Coronavirus versus the flu: What’s the difference?

Sun Online Desk

10th March, 2020 01:00:09 printer

Coronavirus versus the flu: What’s the difference?

With the fast emerging pandemic of coronavirus or COVID-19, many are wondering if the disease differs from the flu and how to tell the two apart. Here is what we found out.

Both COVID-19 and flu are viral-borne infections which primarily spread through human-to-human contact, such as by means of coughing, respiratory droplets and phlegm. “The coronavirus and flu virus belong to different families. While the flu virus spreads through aerosol, it remains suspended in the air and the other person tends to catch it. On the other hand, coronavirus is more likely to spread by contact, for instance, touching the same surface,” explained Dr P Venkat, Internal Medicine, Paras Hospitals, Gurugram of India.

According to a February 2020 report of the World Health Organization (WHO)-China Joint Mission on Coronavirus Disease 2019, ‘airborne spread has not been reported for COVID-19. It can be envisaged if certain aerosol-generating procedures are conducted in health care facilities’.

According to WHO, COVID-19 and the flu are both contagious viruses that cause respiratory illness and lead to symptoms such as nausea, shortness of breath, chest congestion, rise in temperature and if it gets difficult to contain, lead to pneumonia. While symptoms can appear anywhere between three to four days for flu, it takes two to 14 days for coronavirus symptoms to appear.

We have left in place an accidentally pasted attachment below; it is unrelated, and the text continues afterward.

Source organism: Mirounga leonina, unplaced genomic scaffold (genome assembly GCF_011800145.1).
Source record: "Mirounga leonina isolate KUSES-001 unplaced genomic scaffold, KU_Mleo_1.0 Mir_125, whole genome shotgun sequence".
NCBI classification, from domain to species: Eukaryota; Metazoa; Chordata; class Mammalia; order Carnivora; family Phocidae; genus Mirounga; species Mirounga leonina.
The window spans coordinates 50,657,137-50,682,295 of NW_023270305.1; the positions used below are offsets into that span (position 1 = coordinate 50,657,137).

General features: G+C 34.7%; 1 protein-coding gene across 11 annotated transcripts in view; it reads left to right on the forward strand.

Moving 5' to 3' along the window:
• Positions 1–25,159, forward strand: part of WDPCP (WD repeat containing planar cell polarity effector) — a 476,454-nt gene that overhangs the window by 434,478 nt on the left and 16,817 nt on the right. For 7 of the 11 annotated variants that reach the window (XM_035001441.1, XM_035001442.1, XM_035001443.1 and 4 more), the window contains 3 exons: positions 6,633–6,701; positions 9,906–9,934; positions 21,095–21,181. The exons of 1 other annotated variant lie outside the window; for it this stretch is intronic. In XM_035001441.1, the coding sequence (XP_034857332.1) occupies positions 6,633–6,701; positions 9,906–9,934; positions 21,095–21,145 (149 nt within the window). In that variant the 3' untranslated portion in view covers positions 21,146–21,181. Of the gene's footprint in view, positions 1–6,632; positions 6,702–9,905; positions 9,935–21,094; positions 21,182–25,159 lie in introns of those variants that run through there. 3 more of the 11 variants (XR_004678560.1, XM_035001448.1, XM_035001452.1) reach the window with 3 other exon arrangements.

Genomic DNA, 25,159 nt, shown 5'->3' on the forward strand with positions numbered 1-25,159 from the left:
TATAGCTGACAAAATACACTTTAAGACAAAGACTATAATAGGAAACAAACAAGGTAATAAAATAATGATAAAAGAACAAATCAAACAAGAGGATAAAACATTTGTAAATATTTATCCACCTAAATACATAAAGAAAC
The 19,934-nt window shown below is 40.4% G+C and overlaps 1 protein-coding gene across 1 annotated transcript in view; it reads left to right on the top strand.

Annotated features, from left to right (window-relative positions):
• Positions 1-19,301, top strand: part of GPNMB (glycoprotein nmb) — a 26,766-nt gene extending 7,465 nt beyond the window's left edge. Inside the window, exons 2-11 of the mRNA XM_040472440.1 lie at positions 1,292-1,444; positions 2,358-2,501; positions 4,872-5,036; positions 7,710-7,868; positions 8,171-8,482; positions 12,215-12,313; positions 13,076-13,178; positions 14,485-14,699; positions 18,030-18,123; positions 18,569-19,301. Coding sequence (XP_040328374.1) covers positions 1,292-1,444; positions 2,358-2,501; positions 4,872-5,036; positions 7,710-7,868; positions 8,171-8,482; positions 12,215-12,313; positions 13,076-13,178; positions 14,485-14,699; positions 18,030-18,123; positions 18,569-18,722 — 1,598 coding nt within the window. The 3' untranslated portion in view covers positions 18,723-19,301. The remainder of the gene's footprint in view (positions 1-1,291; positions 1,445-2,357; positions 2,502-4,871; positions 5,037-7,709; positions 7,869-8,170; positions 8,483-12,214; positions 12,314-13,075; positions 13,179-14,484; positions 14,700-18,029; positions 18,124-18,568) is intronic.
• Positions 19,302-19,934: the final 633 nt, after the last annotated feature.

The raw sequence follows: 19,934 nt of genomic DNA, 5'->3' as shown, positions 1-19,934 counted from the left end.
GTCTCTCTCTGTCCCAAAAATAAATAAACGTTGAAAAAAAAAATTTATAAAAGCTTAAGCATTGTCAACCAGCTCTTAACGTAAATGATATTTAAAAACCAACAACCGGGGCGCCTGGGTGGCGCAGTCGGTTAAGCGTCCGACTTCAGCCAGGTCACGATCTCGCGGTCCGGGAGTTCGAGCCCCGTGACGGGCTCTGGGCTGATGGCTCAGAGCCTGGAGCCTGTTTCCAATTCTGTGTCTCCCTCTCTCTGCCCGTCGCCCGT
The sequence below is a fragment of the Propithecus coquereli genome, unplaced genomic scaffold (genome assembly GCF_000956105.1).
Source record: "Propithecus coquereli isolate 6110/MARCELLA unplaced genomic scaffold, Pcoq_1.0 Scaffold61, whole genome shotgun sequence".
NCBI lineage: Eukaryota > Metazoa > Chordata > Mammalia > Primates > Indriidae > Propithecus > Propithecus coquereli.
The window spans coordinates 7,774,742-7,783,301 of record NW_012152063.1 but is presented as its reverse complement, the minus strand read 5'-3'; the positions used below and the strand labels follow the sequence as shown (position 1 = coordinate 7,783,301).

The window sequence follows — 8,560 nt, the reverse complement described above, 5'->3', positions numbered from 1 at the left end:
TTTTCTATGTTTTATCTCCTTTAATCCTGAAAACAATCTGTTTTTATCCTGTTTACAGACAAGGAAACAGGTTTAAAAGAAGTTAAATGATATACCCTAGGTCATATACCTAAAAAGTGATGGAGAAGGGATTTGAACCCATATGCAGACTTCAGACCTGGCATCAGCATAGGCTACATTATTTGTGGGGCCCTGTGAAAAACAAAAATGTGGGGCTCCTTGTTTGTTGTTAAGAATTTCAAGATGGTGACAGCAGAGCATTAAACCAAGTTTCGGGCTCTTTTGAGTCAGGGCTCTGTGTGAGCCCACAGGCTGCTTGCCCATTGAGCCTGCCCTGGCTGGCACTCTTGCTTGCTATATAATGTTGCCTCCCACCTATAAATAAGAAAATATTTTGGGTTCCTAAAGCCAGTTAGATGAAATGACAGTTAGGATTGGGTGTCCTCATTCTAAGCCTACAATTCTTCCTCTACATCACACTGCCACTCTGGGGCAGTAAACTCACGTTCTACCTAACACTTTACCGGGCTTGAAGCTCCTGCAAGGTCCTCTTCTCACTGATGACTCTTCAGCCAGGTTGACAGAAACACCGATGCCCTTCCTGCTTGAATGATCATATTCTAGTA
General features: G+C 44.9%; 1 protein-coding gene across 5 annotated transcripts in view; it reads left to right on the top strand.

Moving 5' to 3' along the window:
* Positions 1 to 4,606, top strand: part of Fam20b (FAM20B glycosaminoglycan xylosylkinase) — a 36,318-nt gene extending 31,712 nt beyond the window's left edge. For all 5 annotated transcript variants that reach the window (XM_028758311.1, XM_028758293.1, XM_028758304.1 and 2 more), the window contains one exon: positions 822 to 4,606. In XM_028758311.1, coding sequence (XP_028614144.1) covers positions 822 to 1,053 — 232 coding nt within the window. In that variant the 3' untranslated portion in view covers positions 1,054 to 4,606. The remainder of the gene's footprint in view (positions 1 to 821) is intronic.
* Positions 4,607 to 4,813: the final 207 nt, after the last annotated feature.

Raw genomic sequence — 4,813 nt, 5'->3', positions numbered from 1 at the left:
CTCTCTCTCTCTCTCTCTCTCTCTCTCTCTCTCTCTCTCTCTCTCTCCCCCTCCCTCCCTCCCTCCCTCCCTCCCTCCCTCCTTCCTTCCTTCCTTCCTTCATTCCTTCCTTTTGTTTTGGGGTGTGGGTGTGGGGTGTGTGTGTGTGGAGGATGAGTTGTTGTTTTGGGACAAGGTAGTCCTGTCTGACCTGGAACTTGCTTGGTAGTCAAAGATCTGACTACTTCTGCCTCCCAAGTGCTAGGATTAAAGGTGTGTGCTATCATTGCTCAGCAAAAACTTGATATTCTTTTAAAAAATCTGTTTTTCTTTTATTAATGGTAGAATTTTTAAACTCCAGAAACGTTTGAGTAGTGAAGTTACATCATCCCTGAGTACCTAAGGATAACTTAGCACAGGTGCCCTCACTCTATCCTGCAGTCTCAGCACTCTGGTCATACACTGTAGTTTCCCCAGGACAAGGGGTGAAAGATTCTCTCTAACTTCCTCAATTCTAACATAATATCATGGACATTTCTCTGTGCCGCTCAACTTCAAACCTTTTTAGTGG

While symptoms for both include cough and cold, fever, runny nose, as per Dr Venkat, the only difference seen is when the sample is sent for testing. “A PCR test is done for flu where we test for the RNA (or Ribonucleic acid which is essential for any form of life) of the virus.

Dr Manjeetha Nath Das, senior consultant, Internal Medicines, Columbia Asia Hospital, Gurugram explained that as an “infectious respiratory disease caused by influenza virus”, flu infects the nose, throat, and sometimes the lungs. “Older people, young children and people with some chronic conditions (asthma, heart disease, diabetes, others) have an increased risk of serious complications including pneumonia,” she told

While for now, the only prevention for COVID-19 is to quarantine, screen and practice good hygiene, Dr Das added, “The best way to prevent the flu is to get the flu vaccine every year.”